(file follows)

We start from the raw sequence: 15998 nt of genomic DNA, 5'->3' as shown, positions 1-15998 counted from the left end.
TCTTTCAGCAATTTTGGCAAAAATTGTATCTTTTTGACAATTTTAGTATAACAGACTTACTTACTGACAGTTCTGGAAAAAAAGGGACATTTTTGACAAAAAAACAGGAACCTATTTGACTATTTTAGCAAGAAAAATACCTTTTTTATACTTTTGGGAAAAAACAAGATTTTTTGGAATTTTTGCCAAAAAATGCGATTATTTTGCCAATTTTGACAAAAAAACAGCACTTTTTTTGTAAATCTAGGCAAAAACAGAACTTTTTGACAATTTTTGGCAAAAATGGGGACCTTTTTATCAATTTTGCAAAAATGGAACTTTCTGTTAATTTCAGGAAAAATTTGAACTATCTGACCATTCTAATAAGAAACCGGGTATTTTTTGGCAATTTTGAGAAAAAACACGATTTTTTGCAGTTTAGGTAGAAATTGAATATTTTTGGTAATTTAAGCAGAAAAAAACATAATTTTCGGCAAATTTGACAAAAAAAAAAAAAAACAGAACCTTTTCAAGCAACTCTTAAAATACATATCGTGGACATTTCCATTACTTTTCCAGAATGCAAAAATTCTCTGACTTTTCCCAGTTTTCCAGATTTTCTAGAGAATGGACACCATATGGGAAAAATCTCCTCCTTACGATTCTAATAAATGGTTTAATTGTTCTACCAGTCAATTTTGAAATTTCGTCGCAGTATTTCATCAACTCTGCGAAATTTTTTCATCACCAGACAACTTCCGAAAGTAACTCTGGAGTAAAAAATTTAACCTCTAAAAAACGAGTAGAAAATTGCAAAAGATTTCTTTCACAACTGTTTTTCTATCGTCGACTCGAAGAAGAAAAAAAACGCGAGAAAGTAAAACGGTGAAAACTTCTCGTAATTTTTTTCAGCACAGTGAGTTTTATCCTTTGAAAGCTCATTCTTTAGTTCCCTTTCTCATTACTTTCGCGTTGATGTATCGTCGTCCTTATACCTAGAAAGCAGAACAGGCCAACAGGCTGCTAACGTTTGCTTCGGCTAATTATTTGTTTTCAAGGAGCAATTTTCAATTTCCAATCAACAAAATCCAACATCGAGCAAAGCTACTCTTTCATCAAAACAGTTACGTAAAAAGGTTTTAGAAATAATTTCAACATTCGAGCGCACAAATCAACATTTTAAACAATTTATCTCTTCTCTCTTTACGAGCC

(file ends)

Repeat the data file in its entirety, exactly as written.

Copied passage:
We start from the raw sequence: 15998 nt of genomic DNA, 5'->3' as shown, positions 1-15998 counted from the left end.
TCTTTCAGCAATTTTGGCAAAAATTGTATCTTTTTGACAATTTTAGTATAACAGACTTACTTACTGACAGTTCTGGAAAAAAAGGGACATTTTTGACAAAAAAACAGGAACCTATTTGACTATTTTAGCAAGAAAAATACCTTTTTTATACTTTTGGGAAAAAACAAGATTTTTTGGAATTTTTGCCAAAAAATGCGATTATTTTGCCAATTTTGACAAAAAAACAGCACTTTTTTTGTAAATCTAGGCAAAAACAGAACTTTTTGACAATTTTTGGCAAAAATGGGGACCTTTTTATCAATTTTGCAAAAATGGAACTTTCTGTTAATTTCAGGAAAAATTTGAACTATCTGACCATTCTAATAAGAAACCGGGTATTTTTTGGCAATTTTGAGAAAAAACACGATTTTTTGCAGTTTAGGTAGAAATTGAATATTTTTGGTAATTTAAGCAGAAAAAAACATAATTTTCGGCAAATTTGACAAAAAAAAAAAAAAACAGAACCTTTTCAAGCAACTCTTAAAATACATATCGTGGACATTTCCATTACTTTTCCAGAATGCAAAAATTCTCTGACTTTTCCCAGTTTTCCAGATTTTCTAGAGAATGGACACCATATGGGAAAAATCTCCTCCTTACGATTCTAATAAATGGTTTAATTGTTCTACCAGTCAATTTTGAAATTTCGTCGCAGTATTTCATCAACTCTGCGAAATTTTTTCATCACCAGACAACTTCCGAAAGTAACTCTGGAGTAAAAAATTTAACCTCTAAAAAACGAGTAGAAAATTGCAAAAGATTTCTTTCACAACTGTTTTTCTATCGTCGACTCGAAGAAGAAAAAAAACGCGAGAAAGTAAAACGGTGAAAACTTCTCGTAATTTTTTTCAGCACAGTGAGTTTTATCCTTTGAAAGCTCATTCTTTAGTTCCCTTTCTCATTACTTTCGCGTTGATGTATCGTCGTCCTTATACCTAGAAAGCAGAACAGGCCAACAGGCTGCTAACGTTTGCTTCGGCTAATTATTTGTTTTCAAGGAGCAATTTTCAATTTCCAATCAACAAAATCCAACATCGAGCAAAGCTACTCTTTCATCAAAACAGTTACGTAAAAAGGTTTTAGAAATAATTTCAACATTCGAGCGCACAAATCAACATTTTAAACAATTTATCTCTTCTCTCTTTACGAGCC